Russia plus the EU are at least conflicted, if not compromised, with energy deals, and the US distracted.
Turkey is much more willing to help its neighbour. If Azerbaijan were to retake Nagorno Karabakh with help from Turkey, then Ankara’s position in the region, and in the Levant, would be greatly strengthened at the expense of Russia, France and the US.
Towards a ceasefire…
Russian Foreign Minister Sergei Lavrov, who mediated negotiations in Moscow, said that Armenia and Azerbaijan agreed to start talks on settling the conflict. His announcement of the ceasefire deal came after 10 hours of talks with his Armenian and Azeri counterparts, the first diplomatic contact between the countries since clashes erupted on Sept. 27. Minister Lavrov also said that International Red Cross Committee would act as an intermediary in the humanitarian operation.
The humanitarian ceasefire between Armenian and Azerbaijani forces started in the Nagorno-Karabakh region at 12:00 local time on October 10, however, appears to be failing, with both sides accusing each other of violating the truce.
Regardless the propaganda claims of both sides, the Azerbaijani military seems to have achieved notable progress. The main reason of this tactical success was the air dominance and the significant advantage in manpower and heavy weapons. Turkey’s military exports to its ally Azerbaijan have risen six-fold this year, with drone and other military equipment rising to $77 million last month, ahead of the country’s conflict over the Nagorno-Karabakh region.
Azerbaijan bought $123 million in defence and aviation equipment from Turkey in the first nine months of 2020, according to data compiled by the Turkish Exporters’ Assembly. The bulk of Azerbaijan’s purchases of drones, rocket launchers, ammunition and other weapons arrived after July, when border clashes between Armenian and Azeri forces prompted Ankara and Baku to conduct joint military exercises. Sales in August jumped to $36 million from $278,880 in July, and September alone saw $77.1 million’s worth.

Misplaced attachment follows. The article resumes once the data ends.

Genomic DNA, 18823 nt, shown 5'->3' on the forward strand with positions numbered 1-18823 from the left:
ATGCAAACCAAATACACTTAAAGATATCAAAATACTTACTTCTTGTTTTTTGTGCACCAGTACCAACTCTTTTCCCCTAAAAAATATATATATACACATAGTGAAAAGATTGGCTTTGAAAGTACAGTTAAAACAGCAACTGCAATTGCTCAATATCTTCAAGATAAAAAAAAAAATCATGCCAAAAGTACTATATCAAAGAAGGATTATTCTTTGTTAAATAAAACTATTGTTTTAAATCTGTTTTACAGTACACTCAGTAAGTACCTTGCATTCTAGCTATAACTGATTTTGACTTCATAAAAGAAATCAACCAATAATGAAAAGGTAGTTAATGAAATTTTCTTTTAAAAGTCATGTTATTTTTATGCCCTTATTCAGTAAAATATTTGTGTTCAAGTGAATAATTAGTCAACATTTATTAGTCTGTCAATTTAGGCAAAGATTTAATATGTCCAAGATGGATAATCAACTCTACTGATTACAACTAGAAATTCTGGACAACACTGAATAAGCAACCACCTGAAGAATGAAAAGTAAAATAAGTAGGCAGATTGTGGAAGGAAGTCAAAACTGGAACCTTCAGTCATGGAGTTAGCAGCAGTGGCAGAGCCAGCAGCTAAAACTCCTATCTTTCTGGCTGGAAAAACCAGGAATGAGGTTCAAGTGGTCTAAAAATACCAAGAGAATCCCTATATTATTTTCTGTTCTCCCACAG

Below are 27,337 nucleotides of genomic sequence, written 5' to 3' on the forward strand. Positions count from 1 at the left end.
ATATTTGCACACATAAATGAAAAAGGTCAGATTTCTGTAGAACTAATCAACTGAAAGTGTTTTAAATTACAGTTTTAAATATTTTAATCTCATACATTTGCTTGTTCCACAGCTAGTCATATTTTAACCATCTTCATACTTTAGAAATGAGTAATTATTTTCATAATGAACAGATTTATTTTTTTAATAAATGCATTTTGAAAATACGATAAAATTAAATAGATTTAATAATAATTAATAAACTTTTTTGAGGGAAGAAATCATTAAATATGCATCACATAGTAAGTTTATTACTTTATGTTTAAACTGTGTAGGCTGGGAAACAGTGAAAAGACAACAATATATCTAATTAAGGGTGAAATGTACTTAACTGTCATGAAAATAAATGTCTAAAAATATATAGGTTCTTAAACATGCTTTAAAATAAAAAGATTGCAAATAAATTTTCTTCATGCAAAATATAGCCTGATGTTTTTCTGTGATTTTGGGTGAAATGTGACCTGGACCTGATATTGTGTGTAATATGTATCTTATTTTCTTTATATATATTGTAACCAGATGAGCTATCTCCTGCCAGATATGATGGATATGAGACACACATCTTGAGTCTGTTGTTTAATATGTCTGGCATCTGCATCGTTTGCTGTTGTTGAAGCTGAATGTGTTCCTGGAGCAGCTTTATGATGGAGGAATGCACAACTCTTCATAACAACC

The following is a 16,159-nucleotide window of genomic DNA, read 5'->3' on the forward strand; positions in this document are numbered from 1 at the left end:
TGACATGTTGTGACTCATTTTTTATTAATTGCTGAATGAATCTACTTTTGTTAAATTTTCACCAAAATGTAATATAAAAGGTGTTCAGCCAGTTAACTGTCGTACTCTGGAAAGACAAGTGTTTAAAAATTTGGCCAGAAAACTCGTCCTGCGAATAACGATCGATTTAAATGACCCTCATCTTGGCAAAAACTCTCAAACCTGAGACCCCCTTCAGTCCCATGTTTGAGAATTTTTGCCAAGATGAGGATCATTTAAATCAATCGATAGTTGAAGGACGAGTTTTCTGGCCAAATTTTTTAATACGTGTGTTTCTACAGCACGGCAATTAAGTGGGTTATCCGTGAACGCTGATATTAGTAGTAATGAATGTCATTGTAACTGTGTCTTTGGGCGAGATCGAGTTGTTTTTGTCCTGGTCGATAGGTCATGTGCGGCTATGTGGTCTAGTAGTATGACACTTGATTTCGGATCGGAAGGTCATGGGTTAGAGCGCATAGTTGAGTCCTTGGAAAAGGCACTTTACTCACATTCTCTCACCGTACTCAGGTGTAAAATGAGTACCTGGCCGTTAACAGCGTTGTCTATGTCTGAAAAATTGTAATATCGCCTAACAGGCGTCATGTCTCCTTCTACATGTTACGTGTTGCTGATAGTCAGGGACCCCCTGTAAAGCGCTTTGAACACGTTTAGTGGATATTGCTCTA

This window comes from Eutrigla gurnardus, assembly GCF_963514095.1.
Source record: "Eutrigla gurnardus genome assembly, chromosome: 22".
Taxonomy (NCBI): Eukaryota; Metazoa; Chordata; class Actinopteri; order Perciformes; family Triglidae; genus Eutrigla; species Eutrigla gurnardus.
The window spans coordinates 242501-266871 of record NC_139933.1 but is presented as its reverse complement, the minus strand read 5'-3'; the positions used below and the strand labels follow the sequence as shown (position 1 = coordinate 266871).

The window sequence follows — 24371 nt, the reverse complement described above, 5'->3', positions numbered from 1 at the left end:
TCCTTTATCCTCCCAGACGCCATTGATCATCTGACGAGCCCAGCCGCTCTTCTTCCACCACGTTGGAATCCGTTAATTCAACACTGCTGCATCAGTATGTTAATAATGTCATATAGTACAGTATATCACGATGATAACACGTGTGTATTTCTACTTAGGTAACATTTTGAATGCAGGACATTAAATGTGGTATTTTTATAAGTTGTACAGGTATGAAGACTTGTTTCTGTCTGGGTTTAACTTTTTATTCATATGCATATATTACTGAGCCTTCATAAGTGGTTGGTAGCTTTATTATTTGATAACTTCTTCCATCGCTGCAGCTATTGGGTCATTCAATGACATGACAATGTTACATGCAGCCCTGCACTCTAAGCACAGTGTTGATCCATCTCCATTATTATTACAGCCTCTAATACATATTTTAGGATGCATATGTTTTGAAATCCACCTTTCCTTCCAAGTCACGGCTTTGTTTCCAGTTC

Recent satellite images showing Turkish F-16 fighter jets at the Ganja airbase in Azerbaijan after the start of the war, has proved Turkey’s substantial support. According to pro-Turkish sources, the warplanes were there to deter Armenia from attacks on “…civilian populations and military installations within Azerbaijan”. Apparently it did not help as the Azerbaijani leadership regularly reports such attacks. Turkish special forces, military advisers, electronic warfare and psychological operations units, heavily supported by a large number of members of Syrian militant groups, appeared to be more effective.
Azerbaijan, supported by Turkey with the advantage in air power, artillery and manpower, will try to develop its offensive in the southern part of the Nagorno-Karabakh region, aiming to seize full control over the areas of Fuzuli, Hartut and nearby villages in order to besiege the city of Stepanakert from the southern direction. If this happens, the capital of the self-proclaimed Nagorno-Karabakh Republic will be put in grave danger, including the increasing chances of a direct Azerbaijani attack on the city.
The Azerbaijani Armed Forces, however, are in a race against time, with only a few weeks to advance as much as possible before weather conditions makes it almost impossible. It is the arrival of winter that could be a game changer in the conflict. Offensive operations will be bogged down and movement of troops and vehicles will become difficult in a few weeks. When snow will fall, logistics and supply lines will experience additional strain. Severe storms will impact the operation of drones, periodically removing the greatest advantage on the Azerbaijani side.